The economic impact of Russia’s military aggression is limited for now, and is being reflected in high growth in energy and commodity prices
Economic growth in the euro area remained sluggish in the first quarter of this year. This is also being reflected on the financial markets, where the main developments are the gradual normalisation of monetary policy and the anticipated next steps by central banks. The Slovenian economy is strongly outperforming the euro area overall. Growth continued to be driven by heavy investment alongside household consumption, although the level of domestic demand did drive growth in imports.
The impact of Russia’s military aggression against Ukraine and the resulting sanctions is for now primarily being reflected in high growth in energy and commodity prices. This was a key factor in the renewed rise in domestic inflation in May (to 8.7%), where high food price inflation should also be highlighted as a major factor.
The sluggish growth in the euro area economy seen in the previous quarter continued in the first quarter of this year (it again stood at 0.3%). The risks over the coming months come mainly from developments in connection with Russia’s military aggression against Ukraine.
The economic slowdown is also being reflected on the financial markets, where the main developments relate to the gradual normalisation of monetary policy by central banks. The anticipated changes in monetary policy are also being reflected in rises in government bond yields.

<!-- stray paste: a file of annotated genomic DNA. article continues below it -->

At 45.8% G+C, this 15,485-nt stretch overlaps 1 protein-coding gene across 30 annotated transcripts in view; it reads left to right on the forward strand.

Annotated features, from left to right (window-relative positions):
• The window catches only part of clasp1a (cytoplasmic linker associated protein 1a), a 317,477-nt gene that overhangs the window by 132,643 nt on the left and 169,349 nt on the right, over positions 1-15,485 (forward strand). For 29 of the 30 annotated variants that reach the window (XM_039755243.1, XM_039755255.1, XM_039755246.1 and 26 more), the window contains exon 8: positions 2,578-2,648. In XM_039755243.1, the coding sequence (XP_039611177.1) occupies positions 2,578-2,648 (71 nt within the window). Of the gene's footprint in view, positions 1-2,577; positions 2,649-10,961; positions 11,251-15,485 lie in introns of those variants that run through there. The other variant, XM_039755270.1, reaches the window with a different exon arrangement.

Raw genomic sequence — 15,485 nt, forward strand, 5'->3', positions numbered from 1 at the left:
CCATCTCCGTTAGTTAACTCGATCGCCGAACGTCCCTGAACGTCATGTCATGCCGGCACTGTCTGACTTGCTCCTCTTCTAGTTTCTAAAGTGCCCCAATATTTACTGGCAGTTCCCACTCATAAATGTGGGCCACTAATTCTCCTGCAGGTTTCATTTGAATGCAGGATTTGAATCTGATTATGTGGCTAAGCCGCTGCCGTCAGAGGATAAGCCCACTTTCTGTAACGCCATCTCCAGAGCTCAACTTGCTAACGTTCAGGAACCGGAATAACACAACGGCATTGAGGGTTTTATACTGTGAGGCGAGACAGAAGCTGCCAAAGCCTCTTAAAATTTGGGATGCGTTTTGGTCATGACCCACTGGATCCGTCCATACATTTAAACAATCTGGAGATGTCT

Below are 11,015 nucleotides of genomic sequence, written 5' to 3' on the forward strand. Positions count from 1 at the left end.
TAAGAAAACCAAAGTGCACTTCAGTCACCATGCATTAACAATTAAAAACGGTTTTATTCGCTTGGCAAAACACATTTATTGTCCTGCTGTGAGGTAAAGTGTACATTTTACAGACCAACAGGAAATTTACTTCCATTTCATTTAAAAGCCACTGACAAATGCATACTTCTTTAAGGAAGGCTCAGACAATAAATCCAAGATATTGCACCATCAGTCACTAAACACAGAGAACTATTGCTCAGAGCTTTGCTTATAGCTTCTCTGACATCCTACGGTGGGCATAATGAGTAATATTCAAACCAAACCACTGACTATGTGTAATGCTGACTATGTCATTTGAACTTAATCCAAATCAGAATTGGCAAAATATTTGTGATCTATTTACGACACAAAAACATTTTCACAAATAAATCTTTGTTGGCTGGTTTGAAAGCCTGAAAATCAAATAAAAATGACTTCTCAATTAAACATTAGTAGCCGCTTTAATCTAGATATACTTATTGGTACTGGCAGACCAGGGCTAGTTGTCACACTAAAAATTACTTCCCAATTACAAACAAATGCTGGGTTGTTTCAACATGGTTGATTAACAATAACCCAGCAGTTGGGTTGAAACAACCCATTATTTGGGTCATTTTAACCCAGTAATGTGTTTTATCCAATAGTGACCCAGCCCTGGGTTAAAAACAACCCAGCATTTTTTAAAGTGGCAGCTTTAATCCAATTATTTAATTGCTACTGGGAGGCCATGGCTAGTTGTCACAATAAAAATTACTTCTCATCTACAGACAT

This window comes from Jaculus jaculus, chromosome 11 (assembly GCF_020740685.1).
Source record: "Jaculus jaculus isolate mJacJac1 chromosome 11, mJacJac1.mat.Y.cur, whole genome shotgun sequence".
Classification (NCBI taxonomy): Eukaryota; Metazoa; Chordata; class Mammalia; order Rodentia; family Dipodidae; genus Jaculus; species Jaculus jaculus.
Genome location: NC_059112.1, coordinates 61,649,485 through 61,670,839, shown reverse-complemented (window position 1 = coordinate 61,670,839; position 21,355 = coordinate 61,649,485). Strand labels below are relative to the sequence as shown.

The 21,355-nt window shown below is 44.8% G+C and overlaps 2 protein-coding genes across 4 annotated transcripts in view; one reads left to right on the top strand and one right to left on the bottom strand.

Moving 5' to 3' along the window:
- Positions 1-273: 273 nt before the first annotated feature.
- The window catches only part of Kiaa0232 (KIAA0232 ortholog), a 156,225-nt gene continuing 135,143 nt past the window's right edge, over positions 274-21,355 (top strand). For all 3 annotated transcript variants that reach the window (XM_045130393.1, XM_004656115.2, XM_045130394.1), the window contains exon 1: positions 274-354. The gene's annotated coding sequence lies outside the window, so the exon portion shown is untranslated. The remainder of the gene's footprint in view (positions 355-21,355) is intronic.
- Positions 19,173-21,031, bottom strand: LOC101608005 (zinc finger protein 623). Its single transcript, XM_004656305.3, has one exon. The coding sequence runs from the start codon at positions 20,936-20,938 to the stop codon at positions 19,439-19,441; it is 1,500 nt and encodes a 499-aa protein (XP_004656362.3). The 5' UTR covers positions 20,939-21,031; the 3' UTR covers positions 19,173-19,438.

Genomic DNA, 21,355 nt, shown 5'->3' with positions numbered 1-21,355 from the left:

The situation in the domestic economy remains significantly better than in the euro area overall. Alongside household consumption, activity continued to be driven by heavy investment, where construction accounted for a significant share. Domestic demand also drove growth in imports, which remained even stronger than the otherwise high year-on-year export growth. Russia’s military aggression and the resulting sanctions are therefore only being reflected in the Slovenian economy to a limited extent for now. The shock is mainly being evidenced in large rises in energy prices and commodity prices, which is further strengthening inflation via rising import prices.
Banka Slovenije should also highlight that Slovenian firms came into this new situation in good shape. Analysis of the closing accounts of corporations, sole traders and cooperatives shows that non-financial corporations’ net profits exceeded EUR 6.1 billion last year, up just over a fifth on 2019. At the same time their indebtedness as measured by the ratio of total debt to total equity and liabilities remained low, at 50.3%. Labour productivity reached EUR 51,900 per employee, up fully 13.7% on its pre-pandemic level.
The labour market remains buoyant. Employment is continuing to rise, and employers are increasingly highlighting difficulties in hiring qualified workers amid strong demand for labour, record-high employment and record-low unemployment. The average gross wage in March was again down year-on-year in real terms, primarily on account of the high inflation and the year-on-year effect of the ending of pandemic bonus payments in mostly public services. The year-on-year change in the total wage bill was also negative in real terms for the third consecutive month. The average nominal gross wage in March was up 5.1% in year-on-year terms in the private sector, but down 11.8% in the public sector.
The entire euro area, including Slovenia, is continuing to see elevated consumer price inflation. Inflation in Slovenia as measured by the HICP reached 8.7% in May, up 1.4 percentage points on April, the rise being driven primarily by increased contributions from energy prices and prices of processed food. The rise in inflation and the deterioration in geopolitical relations have also created high inflation expectations on the part of consumers and firms.
Publication Review of macroeconomic developments, June 2022, is available here.